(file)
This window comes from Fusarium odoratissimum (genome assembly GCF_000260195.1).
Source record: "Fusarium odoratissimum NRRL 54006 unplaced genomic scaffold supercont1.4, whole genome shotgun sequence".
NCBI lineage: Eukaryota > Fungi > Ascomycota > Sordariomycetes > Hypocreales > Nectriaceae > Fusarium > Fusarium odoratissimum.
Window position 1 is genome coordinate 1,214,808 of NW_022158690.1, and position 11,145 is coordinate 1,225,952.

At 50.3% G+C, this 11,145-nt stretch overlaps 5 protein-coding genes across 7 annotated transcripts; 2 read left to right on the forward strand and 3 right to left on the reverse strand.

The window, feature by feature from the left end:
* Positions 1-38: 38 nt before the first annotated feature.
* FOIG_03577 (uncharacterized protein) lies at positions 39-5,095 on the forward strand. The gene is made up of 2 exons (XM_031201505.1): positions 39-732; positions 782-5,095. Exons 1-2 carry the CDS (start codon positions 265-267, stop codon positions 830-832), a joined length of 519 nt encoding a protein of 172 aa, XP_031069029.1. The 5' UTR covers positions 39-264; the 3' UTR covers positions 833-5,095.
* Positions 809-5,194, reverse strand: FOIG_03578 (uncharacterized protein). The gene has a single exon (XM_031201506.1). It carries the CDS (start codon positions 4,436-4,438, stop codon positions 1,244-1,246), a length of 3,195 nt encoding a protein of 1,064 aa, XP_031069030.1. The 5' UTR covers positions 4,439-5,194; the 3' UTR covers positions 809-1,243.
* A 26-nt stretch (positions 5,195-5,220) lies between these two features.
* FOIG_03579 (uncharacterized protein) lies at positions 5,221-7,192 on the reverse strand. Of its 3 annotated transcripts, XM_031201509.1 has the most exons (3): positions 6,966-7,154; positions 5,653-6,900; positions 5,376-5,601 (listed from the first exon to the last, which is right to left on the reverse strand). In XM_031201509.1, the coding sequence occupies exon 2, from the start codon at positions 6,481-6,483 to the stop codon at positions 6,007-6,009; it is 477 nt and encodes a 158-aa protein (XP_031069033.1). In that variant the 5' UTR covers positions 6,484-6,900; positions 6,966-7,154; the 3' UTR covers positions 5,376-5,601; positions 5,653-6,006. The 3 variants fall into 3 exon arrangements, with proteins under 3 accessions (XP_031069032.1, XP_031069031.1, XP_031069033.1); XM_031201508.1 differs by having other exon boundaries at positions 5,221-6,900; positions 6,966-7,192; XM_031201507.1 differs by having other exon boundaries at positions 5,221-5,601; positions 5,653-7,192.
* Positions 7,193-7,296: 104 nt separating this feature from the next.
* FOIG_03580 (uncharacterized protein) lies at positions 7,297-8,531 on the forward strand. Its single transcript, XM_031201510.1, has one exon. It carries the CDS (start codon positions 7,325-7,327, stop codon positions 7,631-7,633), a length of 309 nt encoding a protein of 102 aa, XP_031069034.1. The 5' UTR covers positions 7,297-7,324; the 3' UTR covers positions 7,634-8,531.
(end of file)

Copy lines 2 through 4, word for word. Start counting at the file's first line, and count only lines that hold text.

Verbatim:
Source record: "Fusarium odoratissimum NRRL 54006 unplaced genomic scaffold supercont1.4, whole genome shotgun sequence".
NCBI lineage: Eukaryota > Fungi > Ascomycota > Sordariomycetes > Hypocreales > Nectriaceae > Fusarium > Fusarium odoratissimum.
Window position 1 is genome coordinate 1,214,808 of NW_022158690.1, and position 11,145 is coordinate 1,225,952.